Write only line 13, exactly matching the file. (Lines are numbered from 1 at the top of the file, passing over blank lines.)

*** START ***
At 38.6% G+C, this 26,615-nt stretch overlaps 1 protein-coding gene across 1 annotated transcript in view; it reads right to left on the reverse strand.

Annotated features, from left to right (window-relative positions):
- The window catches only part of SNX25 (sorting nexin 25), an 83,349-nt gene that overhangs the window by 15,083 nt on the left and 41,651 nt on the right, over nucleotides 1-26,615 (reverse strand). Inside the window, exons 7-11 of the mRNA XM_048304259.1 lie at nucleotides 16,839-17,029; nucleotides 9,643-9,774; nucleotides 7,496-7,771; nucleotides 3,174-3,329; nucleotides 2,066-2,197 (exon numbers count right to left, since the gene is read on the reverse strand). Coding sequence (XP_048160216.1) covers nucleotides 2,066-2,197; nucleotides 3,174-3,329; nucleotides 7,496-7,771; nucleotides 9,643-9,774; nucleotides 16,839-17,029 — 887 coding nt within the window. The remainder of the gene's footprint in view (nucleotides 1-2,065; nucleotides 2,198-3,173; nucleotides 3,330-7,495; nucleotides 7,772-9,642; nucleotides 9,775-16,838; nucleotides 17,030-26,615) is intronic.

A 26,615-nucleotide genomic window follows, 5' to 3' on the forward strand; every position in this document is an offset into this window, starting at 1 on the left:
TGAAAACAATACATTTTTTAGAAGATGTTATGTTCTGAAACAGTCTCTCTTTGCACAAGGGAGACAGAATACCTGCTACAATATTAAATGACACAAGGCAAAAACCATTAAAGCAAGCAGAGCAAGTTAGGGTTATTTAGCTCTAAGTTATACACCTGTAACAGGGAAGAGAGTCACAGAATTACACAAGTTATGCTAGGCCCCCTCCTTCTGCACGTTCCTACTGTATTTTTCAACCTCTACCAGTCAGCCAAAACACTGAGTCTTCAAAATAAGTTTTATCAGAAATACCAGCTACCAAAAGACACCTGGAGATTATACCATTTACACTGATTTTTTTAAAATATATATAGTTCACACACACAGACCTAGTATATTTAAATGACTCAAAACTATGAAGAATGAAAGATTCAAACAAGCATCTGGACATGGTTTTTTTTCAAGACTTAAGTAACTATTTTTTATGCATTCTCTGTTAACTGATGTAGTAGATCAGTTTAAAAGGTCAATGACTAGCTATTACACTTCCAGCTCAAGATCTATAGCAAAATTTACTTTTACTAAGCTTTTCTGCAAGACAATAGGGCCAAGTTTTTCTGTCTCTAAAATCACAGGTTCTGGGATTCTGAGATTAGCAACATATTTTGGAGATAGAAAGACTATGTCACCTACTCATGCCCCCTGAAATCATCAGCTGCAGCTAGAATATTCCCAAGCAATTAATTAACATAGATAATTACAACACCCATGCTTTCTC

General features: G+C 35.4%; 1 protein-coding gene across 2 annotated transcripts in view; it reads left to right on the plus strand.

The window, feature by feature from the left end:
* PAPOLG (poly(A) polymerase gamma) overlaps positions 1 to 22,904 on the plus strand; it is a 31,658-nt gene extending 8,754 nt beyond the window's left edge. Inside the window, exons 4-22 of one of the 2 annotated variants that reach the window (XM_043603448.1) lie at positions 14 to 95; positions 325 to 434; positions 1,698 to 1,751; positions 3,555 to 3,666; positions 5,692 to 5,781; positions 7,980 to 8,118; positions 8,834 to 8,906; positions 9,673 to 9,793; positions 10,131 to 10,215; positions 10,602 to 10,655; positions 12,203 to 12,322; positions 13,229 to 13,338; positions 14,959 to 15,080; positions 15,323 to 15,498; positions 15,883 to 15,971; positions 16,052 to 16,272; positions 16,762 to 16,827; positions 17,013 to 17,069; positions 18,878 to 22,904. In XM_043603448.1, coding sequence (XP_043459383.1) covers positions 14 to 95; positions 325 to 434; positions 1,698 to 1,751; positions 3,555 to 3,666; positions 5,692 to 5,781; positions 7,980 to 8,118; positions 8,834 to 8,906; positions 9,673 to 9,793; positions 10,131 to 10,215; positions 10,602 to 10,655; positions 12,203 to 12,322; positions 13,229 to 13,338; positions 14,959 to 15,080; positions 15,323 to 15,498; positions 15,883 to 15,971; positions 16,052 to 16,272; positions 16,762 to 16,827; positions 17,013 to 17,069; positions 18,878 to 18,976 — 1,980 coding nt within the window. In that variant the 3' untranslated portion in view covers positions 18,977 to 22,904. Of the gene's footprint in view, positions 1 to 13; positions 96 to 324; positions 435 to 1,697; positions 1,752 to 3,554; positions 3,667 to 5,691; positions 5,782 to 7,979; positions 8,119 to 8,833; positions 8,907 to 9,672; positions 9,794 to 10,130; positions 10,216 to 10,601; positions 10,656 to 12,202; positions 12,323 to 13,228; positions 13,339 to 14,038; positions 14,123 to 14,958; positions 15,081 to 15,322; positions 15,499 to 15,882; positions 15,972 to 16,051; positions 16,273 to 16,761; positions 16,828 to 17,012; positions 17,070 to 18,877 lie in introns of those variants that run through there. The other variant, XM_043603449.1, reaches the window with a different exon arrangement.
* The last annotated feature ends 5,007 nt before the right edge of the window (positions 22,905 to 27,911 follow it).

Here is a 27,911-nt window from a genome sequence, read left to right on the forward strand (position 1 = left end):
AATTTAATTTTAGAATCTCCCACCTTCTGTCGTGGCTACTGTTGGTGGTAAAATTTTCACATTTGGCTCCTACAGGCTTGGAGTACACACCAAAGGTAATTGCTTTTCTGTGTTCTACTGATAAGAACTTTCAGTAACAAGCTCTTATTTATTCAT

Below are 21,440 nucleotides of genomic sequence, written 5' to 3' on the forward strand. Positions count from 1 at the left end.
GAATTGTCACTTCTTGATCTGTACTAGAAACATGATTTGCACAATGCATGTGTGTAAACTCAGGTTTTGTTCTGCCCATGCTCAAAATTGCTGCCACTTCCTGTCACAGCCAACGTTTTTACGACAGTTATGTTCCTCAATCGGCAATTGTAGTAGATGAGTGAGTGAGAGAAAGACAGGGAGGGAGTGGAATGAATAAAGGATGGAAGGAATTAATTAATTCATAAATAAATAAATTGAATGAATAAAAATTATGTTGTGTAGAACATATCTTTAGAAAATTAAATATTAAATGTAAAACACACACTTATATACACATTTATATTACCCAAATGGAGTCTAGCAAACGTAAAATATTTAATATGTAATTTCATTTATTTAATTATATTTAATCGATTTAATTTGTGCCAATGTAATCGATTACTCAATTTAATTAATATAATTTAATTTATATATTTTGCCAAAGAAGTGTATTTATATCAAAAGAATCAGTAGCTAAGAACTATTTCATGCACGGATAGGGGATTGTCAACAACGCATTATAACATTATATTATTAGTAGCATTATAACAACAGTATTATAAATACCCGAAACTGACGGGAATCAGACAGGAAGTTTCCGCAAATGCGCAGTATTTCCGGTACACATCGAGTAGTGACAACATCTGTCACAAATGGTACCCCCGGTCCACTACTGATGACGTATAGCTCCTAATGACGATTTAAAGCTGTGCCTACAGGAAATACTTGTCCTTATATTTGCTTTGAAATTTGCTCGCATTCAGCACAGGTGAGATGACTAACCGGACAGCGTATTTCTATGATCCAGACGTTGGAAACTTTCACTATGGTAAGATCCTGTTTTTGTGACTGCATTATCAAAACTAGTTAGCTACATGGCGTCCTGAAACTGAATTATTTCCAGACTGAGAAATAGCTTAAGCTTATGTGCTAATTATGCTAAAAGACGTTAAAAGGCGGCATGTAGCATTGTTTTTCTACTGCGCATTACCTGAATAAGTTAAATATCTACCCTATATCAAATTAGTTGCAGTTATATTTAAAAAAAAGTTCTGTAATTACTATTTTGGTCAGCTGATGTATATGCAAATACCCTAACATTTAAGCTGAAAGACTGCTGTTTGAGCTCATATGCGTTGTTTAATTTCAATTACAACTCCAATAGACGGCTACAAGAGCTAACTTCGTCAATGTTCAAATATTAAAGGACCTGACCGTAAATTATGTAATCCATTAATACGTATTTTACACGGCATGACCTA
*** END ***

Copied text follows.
GAATTGTCACTTCTTGATCTGTACTAGAAACATGATTTGCACAATGCATGTGTGTAAACTCAGGTTTTGTTCTGCCCATGCTCAAAATTGCTGCCACTTCCTGTCACAGCCAACGTTTTTACGACAGTTATGTTCCTCAATCGGCAATTGTAGTAGATGAGTGAGTGAGAGAAAGACAGGGAGGGAGTGGAATGAATAAAGGATGGAAGGAATTAATTAATTCATAAATAAATAAATTGAATGAATAAAAATTATGTTGTGTAGAACATATCTTTAGAAAATTAAATATTAAATGTAAAACACACACTTATATACACATTTATATTACCCAAATGGAGTCTAGCAAACGTAAAATATTTAATATGTAATTTCATTTATTTAATTATATTTAATCGATTTAATTTGTGCCAATGTAATCGATTACTCAATTTAATTAATATAATTTAATTTATATATTTTGCCAAAGAAGTGTATTTATATCAAAAGAATCAGTAGCTAAGAACTATTTCATGCACGGATAGGGGATTGTCAACAACGCATTATAACATTATATTATTAGTAGCATTATAACAACAGTATTATAAATACCCGAAACTGACGGGAATCAGACAGGAAGTTTCCGCAAATGCGCAGTATTTCCGGTACACATCGAGTAGTGACAACATCTGTCACAAATGGTACCCCCGGTCCACTACTGATGACGTATAGCTCCTAATGACGATTTAAAGCTGTGCCTACAGGAAATACTTGTCCTTATATTTGCTTTGAAATTTGCTCGCATTCAGCACAGGTGAGATGACTAACCGGACAGCGTATTTCTATGATCCAGACGTTGGAAACTTTCACTATGGTAAGATCCTGTTTTTGTGACTGCATTATCAAAACTAGTTAGCTACATGGCGTCCTGAAACTGAATTATTTCCAGACTGAGAAATAGCTTAAGCTTATGTGCTAATTATGCTAAAAGACGTTAAAAGGCGGCATGTAGCATTGTTTTTCTACTGCGCATTACCTGAATAAGTTAAATATCTACCCTATATCAAATTAGTTGCAGTTATATTTAAAAAAAAGTTCTGTAATTACTATTTTGGTCAGCTGATGTATATGCAAATACCCTAACATTTAAGCTGAAAGACTGCTGTTTGAGCTCATATGCGTTGTTTAATTTCAATTACAACTCCAATAGACGGCTACAAGAGCTAACTTCGTCAATGTTCAAATATTAAAGGACCTGACCGTAAATTATGTAATCCATTAATACGTATTTTACACGGCATGACCTA